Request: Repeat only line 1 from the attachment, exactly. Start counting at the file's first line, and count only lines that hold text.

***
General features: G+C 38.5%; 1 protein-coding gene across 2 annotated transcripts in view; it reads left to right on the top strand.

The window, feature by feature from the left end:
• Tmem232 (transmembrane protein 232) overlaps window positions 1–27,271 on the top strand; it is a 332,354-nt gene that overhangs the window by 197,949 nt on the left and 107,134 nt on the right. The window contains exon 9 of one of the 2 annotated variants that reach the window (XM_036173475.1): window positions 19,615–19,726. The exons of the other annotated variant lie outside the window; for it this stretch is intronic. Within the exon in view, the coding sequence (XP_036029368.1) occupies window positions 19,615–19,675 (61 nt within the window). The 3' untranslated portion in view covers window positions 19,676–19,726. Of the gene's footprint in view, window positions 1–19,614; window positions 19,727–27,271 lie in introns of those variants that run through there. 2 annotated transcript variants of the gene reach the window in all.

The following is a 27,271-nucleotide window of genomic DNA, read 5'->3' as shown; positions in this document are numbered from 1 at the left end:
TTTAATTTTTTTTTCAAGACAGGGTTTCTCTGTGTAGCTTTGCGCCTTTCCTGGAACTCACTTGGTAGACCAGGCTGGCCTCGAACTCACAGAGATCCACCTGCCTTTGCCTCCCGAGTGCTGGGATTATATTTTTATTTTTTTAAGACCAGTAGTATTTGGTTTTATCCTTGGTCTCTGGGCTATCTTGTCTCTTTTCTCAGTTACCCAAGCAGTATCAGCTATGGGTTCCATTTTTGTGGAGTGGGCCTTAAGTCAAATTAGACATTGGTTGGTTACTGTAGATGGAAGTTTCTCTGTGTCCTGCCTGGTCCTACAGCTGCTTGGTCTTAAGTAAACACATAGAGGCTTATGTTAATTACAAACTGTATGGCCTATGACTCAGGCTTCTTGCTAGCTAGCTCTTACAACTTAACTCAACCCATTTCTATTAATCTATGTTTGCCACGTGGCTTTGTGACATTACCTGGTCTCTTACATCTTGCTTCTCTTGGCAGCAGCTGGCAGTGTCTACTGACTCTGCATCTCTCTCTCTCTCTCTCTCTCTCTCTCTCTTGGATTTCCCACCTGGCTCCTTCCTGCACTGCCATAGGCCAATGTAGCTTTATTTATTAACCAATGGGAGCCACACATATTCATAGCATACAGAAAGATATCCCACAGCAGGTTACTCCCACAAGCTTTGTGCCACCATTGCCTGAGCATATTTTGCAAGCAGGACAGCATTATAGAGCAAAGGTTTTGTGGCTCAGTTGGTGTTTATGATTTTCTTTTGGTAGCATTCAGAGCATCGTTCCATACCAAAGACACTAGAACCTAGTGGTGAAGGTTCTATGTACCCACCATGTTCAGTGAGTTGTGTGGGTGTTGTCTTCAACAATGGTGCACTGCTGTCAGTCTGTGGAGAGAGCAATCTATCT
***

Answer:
General features: G+C 38.5%; 1 protein-coding gene across 2 annotated transcripts in view; it reads left to right on the top strand.